They experimented with a few metrics: first, the standard inner product between feature vectors, the weighted $\chi^2$ similarity, and finally an interesting Siamese network setup.

The Siamese network distance is computed by inputting the two input images to two clones of the trained network, taking the absolute value element-wise from the resulting feature vectors, and putting it through a fully connected layer and a logistic unit, which outputs a number between 0 and 1. This distance is trained on the dataset, but only by freezing all layers except the two new ones.



This is trained on $SFC$, a large dataset gathered from Facebook, and validated on the standard $LFW$ dataset, which has difficult cases due to aging, lighting, and poses. They achieve 97% with a single model and 97.35% with an ensemble, beating the previous state-of-the-art of 96.33%. This is also validated on the YouTube video-level face verification dataset, where it blows the state-of-the-art out of the water and demonstrates generalization.

Efficiency-wise, a single image takes 0.33 seconds to run (including decoding, detection, alignment, deep model, and classification) on a 2.2GHz Intel CPU.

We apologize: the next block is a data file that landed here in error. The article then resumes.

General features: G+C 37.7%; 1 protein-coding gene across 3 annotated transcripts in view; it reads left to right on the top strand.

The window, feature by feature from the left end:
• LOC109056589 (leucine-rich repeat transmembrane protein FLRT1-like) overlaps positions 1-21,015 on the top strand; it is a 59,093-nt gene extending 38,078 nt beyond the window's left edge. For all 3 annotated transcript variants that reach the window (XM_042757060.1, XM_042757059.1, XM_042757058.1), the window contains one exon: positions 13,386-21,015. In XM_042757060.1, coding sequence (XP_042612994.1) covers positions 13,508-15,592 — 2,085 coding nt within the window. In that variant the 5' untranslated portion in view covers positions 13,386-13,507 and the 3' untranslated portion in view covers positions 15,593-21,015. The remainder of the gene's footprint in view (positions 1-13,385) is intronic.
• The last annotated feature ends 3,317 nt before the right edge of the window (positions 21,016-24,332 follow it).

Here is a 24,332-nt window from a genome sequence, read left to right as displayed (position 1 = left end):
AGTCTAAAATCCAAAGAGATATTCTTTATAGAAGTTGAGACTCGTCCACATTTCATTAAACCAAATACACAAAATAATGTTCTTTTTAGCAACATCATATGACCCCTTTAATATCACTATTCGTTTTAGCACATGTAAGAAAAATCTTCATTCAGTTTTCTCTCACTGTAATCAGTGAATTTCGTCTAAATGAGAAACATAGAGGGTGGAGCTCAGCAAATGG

1. Schroff, Florian, Dmitry Kalenichenko, and James Philbin. “Facenet: A unified embedding for face recognition and clustering.” Proceedings of the IEEE Conference on Computer Vision and Pattern Recognition. 2015. 

  2. Fiducial just means reference point

  3. Ahonen, Timo, Abdenour Hadid, and Matti Pietikainen. “Face description with local binary patterns: Application to face recognition.” IEEE transactions on pattern analysis and machine intelligence 28.12 (2006): 2037-2041. 

  4. They interpret these layers as preprocessing because they are primarily convolutional and have very few parameters, mainly doing edge detection and other low-level feature extraction. 

  5. I don’t understand why this is true– ReLU is pretty standard, and the representation should not be more sparse than “usual”.